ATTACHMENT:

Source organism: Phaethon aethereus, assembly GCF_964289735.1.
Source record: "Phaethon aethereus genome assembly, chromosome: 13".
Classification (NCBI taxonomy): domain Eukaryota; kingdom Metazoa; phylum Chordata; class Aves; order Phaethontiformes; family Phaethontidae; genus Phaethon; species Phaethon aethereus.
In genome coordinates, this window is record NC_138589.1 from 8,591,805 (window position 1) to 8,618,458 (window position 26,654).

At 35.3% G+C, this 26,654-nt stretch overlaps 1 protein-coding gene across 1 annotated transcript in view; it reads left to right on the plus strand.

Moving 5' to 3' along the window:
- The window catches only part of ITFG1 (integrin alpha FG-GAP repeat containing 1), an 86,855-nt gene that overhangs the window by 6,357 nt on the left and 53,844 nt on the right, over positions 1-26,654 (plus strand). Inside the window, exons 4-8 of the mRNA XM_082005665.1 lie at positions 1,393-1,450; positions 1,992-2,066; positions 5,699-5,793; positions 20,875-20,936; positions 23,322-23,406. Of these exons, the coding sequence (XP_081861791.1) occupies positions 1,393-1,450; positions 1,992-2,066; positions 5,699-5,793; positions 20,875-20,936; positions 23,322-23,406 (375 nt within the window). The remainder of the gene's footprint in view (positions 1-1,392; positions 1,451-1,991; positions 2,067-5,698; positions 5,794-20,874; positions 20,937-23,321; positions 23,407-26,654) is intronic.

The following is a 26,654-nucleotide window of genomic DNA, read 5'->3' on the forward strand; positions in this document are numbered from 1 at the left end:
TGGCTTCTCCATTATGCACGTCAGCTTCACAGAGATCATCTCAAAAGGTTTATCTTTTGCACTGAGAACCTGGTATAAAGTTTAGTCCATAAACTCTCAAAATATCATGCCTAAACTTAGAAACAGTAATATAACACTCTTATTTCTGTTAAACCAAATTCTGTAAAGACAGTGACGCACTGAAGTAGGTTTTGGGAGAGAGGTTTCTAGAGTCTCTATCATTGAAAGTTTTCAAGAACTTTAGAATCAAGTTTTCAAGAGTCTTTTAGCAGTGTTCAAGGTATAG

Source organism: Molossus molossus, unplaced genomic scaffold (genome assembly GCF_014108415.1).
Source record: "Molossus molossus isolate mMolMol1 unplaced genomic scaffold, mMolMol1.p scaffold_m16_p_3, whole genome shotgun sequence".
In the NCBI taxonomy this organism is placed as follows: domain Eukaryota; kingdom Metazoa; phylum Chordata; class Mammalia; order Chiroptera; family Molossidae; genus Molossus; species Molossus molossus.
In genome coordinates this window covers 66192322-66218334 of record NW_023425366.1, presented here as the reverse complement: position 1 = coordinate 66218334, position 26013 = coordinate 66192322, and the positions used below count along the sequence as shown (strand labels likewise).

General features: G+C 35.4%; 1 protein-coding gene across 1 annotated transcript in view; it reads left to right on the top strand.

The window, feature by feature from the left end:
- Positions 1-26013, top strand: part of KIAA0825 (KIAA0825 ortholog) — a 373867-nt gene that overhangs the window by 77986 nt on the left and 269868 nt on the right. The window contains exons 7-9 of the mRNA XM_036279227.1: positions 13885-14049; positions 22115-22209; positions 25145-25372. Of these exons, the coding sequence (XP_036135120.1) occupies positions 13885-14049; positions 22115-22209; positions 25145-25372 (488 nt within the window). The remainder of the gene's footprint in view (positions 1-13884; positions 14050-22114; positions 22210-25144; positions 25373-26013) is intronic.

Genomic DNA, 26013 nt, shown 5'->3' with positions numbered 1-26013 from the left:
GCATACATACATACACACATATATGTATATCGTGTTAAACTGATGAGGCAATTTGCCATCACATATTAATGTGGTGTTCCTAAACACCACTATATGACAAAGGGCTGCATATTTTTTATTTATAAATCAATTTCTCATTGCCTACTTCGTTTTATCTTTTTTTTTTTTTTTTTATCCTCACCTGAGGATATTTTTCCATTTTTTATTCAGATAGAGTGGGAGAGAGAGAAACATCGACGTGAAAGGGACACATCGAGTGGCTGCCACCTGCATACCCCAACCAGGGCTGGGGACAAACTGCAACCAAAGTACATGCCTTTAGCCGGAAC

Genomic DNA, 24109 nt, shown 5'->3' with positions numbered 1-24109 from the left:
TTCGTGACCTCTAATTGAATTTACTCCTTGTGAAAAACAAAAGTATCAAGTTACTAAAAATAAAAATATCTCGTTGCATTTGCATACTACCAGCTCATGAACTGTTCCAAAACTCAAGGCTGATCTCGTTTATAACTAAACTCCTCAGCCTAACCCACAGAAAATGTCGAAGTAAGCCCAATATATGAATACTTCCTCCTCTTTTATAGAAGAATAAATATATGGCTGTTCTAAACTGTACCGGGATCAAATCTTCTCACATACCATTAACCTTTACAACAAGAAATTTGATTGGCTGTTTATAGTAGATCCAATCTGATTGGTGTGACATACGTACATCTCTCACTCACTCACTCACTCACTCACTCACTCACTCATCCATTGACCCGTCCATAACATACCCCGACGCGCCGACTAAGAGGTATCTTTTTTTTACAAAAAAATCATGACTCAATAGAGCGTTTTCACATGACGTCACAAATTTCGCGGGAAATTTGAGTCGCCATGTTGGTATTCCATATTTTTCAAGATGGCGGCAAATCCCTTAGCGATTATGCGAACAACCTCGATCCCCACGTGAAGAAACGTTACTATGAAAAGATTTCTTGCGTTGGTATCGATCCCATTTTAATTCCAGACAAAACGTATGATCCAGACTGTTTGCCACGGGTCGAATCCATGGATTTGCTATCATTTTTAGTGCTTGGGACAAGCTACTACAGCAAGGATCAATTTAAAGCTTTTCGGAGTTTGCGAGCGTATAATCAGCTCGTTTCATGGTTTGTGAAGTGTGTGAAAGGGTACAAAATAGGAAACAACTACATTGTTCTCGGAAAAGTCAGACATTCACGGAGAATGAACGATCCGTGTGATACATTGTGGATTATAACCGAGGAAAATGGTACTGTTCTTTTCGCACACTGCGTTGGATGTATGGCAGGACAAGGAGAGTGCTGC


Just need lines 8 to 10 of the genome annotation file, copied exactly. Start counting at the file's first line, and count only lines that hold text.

The following is a 26,654-nucleotide window of genomic DNA, read 5'->3' on the forward strand; positions in this document are numbered from 1 at the left end:
TGGCTTCTCCATTATGCACGTCAGCTTCACAGAGATCATCTCAAAAGGTTTATCTTTTGCACTGAGAACCTGGTATAAAGTTTAGTCCATAAACTCTCAAAATATCATGCCTAAACTTAGAAACAGTAATATAACACTCTTATTTCTGTTAAACCAAATTCTGTAAAGACAGTGACGCACTGAAGTAGGTTTTGGGAGAGAGGTTTCTAGAGTCTCTATCATTGAAAGTTTTCAAGAACTTTAGAATCAAGTTTTCAAGAGTCTTTTAGCAGTGTTCAAGGTATAG

Source organism: Molossus molossus, unplaced genomic scaffold (genome assembly GCF_014108415.1).